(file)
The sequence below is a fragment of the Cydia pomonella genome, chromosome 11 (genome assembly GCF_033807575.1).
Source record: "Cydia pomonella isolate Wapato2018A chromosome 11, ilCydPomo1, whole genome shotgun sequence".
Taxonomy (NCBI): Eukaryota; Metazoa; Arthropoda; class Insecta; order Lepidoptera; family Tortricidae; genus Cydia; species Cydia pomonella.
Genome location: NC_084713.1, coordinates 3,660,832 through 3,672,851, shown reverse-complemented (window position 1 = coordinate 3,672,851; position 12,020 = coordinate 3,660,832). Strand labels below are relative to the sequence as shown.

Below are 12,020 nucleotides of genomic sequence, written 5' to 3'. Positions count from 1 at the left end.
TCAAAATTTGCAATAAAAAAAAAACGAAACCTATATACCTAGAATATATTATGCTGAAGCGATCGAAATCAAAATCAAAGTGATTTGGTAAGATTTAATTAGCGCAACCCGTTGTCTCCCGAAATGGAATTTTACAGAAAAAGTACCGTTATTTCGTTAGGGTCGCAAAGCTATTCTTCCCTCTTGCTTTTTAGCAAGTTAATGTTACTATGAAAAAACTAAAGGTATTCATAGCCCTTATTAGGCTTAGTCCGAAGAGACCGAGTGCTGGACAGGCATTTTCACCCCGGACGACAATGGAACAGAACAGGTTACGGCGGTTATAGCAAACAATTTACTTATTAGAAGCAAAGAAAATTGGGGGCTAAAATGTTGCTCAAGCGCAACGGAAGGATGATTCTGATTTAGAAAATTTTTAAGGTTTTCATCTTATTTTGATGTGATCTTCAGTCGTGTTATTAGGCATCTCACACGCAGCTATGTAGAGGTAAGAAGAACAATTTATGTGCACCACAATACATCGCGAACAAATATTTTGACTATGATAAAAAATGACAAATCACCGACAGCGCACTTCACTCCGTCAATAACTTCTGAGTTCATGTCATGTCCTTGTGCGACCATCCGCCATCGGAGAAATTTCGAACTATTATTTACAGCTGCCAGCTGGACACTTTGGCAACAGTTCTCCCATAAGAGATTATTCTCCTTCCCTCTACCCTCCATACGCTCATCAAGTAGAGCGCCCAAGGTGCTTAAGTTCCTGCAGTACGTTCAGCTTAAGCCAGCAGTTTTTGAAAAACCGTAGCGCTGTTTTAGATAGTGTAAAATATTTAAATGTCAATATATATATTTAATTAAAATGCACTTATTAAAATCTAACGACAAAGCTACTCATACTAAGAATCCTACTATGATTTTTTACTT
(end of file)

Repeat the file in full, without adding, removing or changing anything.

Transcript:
The sequence below is a fragment of the Cydia pomonella genome, chromosome 11 (genome assembly GCF_033807575.1).
Source record: "Cydia pomonella isolate Wapato2018A chromosome 11, ilCydPomo1, whole genome shotgun sequence".
Taxonomy (NCBI): Eukaryota; Metazoa; Arthropoda; class Insecta; order Lepidoptera; family Tortricidae; genus Cydia; species Cydia pomonella.
Genome location: NC_084713.1, coordinates 3,660,832 through 3,672,851, shown reverse-complemented (window position 1 = coordinate 3,672,851; position 12,020 = coordinate 3,660,832). Strand labels below are relative to the sequence as shown.

Below are 12,020 nucleotides of genomic sequence, written 5' to 3'. Positions count from 1 at the left end.
TCAAAATTTGCAATAAAAAAAAAACGAAACCTATATACCTAGAATATATTATGCTGAAGCGATCGAAATCAAAATCAAAGTGATTTGGTAAGATTTAATTAGCGCAACCCGTTGTCTCCCGAAATGGAATTTTACAGAAAAAGTACCGTTATTTCGTTAGGGTCGCAAAGCTATTCTTCCCTCTTGCTTTTTAGCAAGTTAATGTTACTATGAAAAAACTAAAGGTATTCATAGCCCTTATTAGGCTTAGTCCGAAGAGACCGAGTGCTGGACAGGCATTTTCACCCCGGACGACAATGGAACAGAACAGGTTACGGCGGTTATAGCAAACAATTTACTTATTAGAAGCAAAGAAAATTGGGGGCTAAAATGTTGCTCAAGCGCAACGGAAGGATGATTCTGATTTAGAAAATTTTTAAGGTTTTCATCTTATTTTGATGTGATCTTCAGTCGTGTTATTAGGCATCTCACACGCAGCTATGTAGAGGTAAGAAGAACAATTTATGTGCACCACAATACATCGCGAACAAATATTTTGACTATGATAAAAAATGACAAATCACCGACAGCGCACTTCACTCCGTCAATAACTTCTGAGTTCATGTCATGTCCTTGTGCGACCATCCGCCATCGGAGAAATTTCGAACTATTATTTACAGCTGCCAGCTGGACACTTTGGCAACAGTTCTCCCATAAGAGATTATTCTCCTTCCCTCTACCCTCCATACGCTCATCAAGTAGAGCGCCCAAGGTGCTTAAGTTCCTGCAGTACGTTCAGCTTAAGCCAGCAGTTTTTGAAAAACCGTAGCGCTGTTTTAGATAGTGTAAAATATTTAAATGTCAATATATATATTTAATTAAAATGCACTTATTAAAATCTAACGACAAAGCTACTCATACTAAGAATCCTACTATGATTTTTTACTT